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ABSTRACT: Abstract Background: Pediatric palliative care increasingly became integrated into health care institutions worldwide over the last decade. However, in Mexico and other developing countries with large populations of children, little is known regarding the need for palliative care services. We aimed to assess the need for palliative and end-of-life care for children dying in public hospitals affiliated with Secretaria de Salud in Mexico. Measurement: We conducted a retrospective review of deaths of children (1-17 years old) occurring during 2011 and determined deaths associated with underlying complex chronic conditions by reviewing the four causes of death listed in the death certificate. We collected sociodemographic and clinical data and utilized univariate and multivariate analyses to determine factors associated with complex chronic conditions. Results: A total of 2715 pediatric deaths were studied. We found 41% were associated with a complex chronic condition. The most frequent types of conditions were malignancies (47%), neuromuscular (18%), cardiovascular (12%), and renal (10%). Children with renal and malignant conditions died at an older age than children with other types of complex chronic conditions. Multivariate analysis indicated the independent predictors of death with complex chronic condition were no indigenous ethnicity, lack of admission to the intensive care unit during the final hospital stay, and having affiliation with an institution for health care. Conclusions: A large proportion of pediatric deaths are associated with complex chronic conditions indicating the provision of adequate funding for professional education and palliative care initiatives for children in Mexico, should be a topic of the national health care agenda.Journal of Palliative Medicine 10/2014; 18(2). DOI:10.1089/jpm.2014.0129 · 2.06 Impact Factor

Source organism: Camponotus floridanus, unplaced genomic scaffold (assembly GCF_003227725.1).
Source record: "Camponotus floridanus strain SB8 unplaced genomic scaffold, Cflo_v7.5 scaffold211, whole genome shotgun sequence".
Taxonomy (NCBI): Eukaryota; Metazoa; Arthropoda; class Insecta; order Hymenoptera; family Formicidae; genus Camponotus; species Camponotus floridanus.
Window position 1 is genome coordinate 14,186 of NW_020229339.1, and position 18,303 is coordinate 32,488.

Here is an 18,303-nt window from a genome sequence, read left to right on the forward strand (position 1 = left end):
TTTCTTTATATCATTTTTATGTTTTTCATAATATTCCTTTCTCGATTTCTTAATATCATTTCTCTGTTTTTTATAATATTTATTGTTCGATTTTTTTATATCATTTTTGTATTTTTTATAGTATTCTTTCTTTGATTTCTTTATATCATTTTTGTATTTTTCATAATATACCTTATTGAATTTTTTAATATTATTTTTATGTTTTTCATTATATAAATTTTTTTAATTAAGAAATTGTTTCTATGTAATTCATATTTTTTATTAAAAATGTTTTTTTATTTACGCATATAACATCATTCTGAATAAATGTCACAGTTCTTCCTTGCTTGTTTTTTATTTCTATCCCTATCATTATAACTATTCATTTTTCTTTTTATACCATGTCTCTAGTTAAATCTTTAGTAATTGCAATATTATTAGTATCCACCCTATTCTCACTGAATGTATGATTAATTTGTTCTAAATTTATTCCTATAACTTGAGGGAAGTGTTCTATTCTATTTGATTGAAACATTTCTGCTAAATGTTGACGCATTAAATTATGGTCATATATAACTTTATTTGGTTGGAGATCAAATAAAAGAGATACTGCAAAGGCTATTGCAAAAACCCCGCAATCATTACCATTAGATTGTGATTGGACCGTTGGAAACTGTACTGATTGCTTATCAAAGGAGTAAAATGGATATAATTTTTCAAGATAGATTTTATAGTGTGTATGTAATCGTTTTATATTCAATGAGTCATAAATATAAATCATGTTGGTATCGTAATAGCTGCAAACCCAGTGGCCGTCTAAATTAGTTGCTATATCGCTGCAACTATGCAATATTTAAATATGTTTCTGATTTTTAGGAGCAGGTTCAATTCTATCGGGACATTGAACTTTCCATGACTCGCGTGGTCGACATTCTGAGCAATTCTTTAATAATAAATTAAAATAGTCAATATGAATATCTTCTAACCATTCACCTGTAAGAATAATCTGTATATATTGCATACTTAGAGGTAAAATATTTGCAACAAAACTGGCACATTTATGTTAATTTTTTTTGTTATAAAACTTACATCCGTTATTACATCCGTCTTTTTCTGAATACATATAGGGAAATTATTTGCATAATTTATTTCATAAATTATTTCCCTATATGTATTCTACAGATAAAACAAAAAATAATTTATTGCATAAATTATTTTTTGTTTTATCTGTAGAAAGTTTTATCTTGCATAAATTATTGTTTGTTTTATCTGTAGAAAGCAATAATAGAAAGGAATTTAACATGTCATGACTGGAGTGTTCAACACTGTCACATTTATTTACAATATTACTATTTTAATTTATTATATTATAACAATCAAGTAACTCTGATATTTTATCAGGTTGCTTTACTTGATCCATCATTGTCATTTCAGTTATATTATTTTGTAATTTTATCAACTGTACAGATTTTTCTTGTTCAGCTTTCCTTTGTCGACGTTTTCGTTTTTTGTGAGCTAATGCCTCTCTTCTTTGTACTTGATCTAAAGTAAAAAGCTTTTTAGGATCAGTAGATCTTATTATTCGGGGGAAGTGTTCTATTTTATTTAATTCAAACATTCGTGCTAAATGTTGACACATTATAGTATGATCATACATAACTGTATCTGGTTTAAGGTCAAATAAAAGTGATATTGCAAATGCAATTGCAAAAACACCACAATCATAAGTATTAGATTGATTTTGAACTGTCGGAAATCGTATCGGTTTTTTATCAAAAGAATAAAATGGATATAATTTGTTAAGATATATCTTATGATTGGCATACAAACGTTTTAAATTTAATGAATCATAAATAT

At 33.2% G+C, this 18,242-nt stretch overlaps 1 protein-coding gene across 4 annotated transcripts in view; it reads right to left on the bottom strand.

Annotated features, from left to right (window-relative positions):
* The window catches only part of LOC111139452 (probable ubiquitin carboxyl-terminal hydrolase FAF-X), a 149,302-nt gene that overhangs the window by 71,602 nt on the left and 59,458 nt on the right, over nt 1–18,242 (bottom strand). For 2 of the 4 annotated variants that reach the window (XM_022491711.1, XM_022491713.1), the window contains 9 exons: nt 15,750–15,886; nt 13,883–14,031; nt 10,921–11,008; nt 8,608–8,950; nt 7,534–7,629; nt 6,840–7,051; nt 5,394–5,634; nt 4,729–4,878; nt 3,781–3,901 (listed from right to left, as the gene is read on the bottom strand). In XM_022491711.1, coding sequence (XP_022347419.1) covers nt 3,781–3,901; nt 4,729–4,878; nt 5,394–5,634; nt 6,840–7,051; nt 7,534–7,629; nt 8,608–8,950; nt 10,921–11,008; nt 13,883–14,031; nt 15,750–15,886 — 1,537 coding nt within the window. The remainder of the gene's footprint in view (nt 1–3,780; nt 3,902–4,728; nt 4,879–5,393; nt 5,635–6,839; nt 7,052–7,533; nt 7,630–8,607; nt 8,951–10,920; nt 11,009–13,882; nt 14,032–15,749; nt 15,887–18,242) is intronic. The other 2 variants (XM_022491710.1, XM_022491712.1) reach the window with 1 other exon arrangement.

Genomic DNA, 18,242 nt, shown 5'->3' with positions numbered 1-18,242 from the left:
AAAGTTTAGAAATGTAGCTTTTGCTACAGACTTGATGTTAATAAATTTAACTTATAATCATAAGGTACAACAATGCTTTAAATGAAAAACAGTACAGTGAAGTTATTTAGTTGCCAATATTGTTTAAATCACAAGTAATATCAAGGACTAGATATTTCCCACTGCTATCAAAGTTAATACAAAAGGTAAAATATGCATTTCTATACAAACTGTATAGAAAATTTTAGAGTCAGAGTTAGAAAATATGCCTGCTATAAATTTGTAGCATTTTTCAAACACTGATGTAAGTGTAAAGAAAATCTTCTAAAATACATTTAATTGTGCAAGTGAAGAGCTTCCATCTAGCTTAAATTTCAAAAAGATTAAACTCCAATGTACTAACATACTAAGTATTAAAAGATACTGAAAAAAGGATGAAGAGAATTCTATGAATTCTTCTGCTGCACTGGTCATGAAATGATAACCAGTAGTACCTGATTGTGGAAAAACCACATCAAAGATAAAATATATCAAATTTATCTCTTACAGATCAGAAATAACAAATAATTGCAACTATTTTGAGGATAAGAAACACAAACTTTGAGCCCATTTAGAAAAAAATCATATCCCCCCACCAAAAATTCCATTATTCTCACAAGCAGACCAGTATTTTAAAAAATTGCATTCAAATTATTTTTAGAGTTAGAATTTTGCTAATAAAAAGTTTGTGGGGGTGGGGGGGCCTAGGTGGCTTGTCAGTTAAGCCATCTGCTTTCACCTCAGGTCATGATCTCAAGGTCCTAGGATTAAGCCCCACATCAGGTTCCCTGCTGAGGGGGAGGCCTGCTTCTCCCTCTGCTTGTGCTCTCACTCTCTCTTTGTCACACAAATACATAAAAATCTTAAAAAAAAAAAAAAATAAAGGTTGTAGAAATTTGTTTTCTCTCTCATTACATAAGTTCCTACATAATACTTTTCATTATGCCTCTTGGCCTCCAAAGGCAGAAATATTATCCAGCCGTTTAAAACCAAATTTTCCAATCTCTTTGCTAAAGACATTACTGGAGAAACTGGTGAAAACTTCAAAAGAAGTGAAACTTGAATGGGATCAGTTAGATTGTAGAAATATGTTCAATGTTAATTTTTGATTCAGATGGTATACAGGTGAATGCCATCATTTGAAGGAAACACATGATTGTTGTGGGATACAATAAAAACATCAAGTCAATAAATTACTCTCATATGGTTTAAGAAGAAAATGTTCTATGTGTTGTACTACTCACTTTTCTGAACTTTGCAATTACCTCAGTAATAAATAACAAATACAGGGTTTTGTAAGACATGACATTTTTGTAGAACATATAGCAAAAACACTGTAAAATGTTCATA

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ABSTRACT: The relationship between congenital heart disease (CHD) and malignancies has not been determined. This study aimed to explore the association of CHD with malignancies and examine the risk factors for the development of cancer after a diagnosis of CHD. This nationwide, population-based cohort study on cancer risk evaluated 31,961 patients with newly diagnosed CHD using the Taiwan National Health Insurance Research Database (NHIRD) between 1998 and 2006. The standardized incidence ratios (SIRs) for all and specific cancer types were analyzed, while the Cox proportional hazard model was used to evaluate risk factors of cancer occurrence. Among patients with newly diagnosed CHD regardless of ages, 187 (0.6%) subsequently developed cancers after a diagnosis of CHD. Patients with CHD had increased risk of cancer (SIR, 1.45; 95% CI, 1.25-1.67), as well as significantly elevated risks of hematologic (SIR, 4.04; 95% CI, 2.76-5.70), central nervous system (CNS) (SIR, 3.51; 95% CI, 1.92-5.89), and head and neck (SIR, 1.81; 95% CI, 1.03-2.94) malignancies. Age (HR, 1.06; 95% CI, 1.05-1.06) and co-morbid chronic liver disease (HR, 1.91; 95% CI, 1.27-2.87) were independent risk factors for cancer occurrence among CHD patients. Patients with CHD have significantly increased cancer risk, particularly hematologic, CNS, and head and neck malignancies. Physicians who care for patients with CHD should be aware of their predisposition to malignancy after the diagnosis of CHD. Further studies are warranted to clarify the association between CHD and malignancies.PLoS ONE 02/2015; 10(2):e0116844. DOI:10.1371/journal.pone.0116844 · 3.53 Impact Factor